Racial Passing and the Color of Cultural Identity
Imprint: Baylor University Press
Sales Date: 2012-07-17
285 Pages, 6.00 x 9.00 in
- Published: July 2012
Everybody passes. Not just racial minorities. As Marcia Dawkins explains, passing has been occurring for millennia, since intercultural and interracial contact began. And with this profound new study, she explores its old limits and new possibilities: from women passing as men and able-bodied persons passing as disabled to black classics professors passing as Jewish and white supremacists passing as white.
Clearly Invisible journeys to sometimes uncomfortable but unfailingly enlightening places as Dawkins retells the contemporary expressions and historical experiences of individuals called passers. Along the way these passers become people--people whose stories sound familiar but take subtle turns to reveal racial and other tensions lurking beneath the surface, people who ultimately expose as much about our culture and society as they conceal about themselves.
Both an updated take on the history of passing and a practical account of passing's effects on the rhetoric of multiracial identities, Clearly Invisible traces passing's legal, political, and literary manifestations, questioning whether passing can be a form of empowerment (even while implying secrecy) and suggesting that passing could be one of the first expressions of multiracial identity in the U.S. as it seeks its own social standing.
Certain to be hailed as a pioneering work in the study of race and culture, Clearly Invisible offers powerful testimony to the fact that individual identities are never fully self-determined--and that race is far more a matter of sociology than of biology.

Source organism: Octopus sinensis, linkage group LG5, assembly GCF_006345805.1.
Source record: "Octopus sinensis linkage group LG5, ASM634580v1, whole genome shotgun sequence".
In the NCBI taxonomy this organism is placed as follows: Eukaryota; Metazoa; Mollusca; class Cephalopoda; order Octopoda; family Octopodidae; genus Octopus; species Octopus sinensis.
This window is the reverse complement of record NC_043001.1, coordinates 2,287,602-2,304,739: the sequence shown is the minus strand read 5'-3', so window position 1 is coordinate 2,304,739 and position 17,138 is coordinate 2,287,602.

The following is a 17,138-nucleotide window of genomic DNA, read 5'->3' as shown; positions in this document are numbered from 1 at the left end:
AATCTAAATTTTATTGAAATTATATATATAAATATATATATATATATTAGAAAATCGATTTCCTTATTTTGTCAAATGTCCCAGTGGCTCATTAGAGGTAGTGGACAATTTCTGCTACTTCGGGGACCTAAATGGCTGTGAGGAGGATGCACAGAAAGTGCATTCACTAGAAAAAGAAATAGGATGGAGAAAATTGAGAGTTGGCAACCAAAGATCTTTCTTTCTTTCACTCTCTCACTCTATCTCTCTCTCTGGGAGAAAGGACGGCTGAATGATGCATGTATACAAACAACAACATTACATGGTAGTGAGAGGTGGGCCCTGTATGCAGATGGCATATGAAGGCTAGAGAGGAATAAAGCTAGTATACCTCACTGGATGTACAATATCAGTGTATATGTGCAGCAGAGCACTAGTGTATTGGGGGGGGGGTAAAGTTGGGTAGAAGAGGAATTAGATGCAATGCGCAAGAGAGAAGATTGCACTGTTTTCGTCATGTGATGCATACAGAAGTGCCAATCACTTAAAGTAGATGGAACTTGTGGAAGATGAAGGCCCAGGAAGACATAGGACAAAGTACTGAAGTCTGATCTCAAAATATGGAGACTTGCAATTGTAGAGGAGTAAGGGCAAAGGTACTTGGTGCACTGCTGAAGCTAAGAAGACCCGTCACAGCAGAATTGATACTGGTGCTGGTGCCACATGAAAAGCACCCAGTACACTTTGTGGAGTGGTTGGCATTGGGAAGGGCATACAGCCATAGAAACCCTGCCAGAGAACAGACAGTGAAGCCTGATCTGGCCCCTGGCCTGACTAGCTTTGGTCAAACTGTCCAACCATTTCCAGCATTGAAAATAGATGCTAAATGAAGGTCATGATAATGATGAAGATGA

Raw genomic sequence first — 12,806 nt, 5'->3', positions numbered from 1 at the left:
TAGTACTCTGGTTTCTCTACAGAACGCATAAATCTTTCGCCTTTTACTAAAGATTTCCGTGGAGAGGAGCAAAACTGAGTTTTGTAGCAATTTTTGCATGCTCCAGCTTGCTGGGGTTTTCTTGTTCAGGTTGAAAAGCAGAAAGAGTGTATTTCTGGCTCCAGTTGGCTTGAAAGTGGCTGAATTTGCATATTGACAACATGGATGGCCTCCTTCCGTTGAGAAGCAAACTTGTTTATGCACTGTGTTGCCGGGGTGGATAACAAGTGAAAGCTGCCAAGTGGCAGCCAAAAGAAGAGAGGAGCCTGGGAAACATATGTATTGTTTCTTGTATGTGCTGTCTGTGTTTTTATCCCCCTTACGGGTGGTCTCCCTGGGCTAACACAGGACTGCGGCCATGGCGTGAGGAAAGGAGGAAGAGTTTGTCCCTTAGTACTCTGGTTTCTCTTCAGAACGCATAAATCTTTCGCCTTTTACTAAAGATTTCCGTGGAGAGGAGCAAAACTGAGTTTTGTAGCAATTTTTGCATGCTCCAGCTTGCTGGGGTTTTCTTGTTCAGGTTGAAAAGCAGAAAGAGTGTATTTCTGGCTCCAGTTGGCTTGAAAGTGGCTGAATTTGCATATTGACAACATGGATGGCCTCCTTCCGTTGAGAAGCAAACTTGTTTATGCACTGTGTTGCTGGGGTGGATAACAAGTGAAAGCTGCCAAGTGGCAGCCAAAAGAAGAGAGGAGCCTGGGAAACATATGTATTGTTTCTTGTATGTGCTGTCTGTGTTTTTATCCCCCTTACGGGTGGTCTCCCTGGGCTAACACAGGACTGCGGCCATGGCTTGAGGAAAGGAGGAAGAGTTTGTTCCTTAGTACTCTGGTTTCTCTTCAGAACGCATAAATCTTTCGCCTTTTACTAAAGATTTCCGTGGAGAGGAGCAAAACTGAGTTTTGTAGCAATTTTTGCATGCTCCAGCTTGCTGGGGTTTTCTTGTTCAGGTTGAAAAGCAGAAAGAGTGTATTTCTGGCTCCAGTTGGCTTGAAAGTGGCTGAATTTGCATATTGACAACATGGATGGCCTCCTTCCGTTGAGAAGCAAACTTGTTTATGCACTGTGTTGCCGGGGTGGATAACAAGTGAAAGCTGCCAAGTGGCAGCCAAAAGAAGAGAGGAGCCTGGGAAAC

Introduction: Passing as Passé?
1. Passing as Persuasion
2. Passing as Power
3. Passing as Property
4. Passing as Principle
5. Passing as Pastime
6. Passing as Paradox
Conclusion: Passing as Progress?
We are lucky to have rising public intellectual Marcia Dawkins bring critical conversations about the Mixed experience into broader scholarship. Her work confirms that an understanding of the Mixed experience is essential to understanding who we are as Americans.~Heidi W. Durrow, author of The Girl Who Fell From the Sky
A significant step forward in the nascent field of critical mixed race studies. Dawkins' meticulously researched study provides an exciting education in historical and contemporary passing and in other ways in which multiracial individuals have illuminated schisms in American notions of race.~Mary Beltrán, Assistant Professor, Department of Radio-Television-Film and Affiliate Faculty in Women's & Gender Studies and Center for Mexican American Studies, University of Texas at Austin
A lively work that connects the politics of passing with the most pressing contemporary issues of identity.~Michele Elam, author of Souls of Mixed Folk: Race, Politics, and Aesthetics in the New Millennium
[Dawkins'] practical account of [passing's] effects is explored in this deeply tangled, insightful offering.~Upscale Magazine
... passing is a kind of power, a challenge to forces of oppression.~Rachel Stone, The Christian Century
Clearly Invisible is destined to become a classic in the field and is crucial material for all people interested in race, multiracial identity, colorism, and passing. Dawkins' social analysis is astute, and she engages scholarly debates (the meaning of the Plessy decision) and current events (the newest iPad app) with depth and sophistication. After Clearly Invisible, readers will never see passing the same way again.~Margaret Hunter, author of Race, Gender, and the Politics of Skin Tone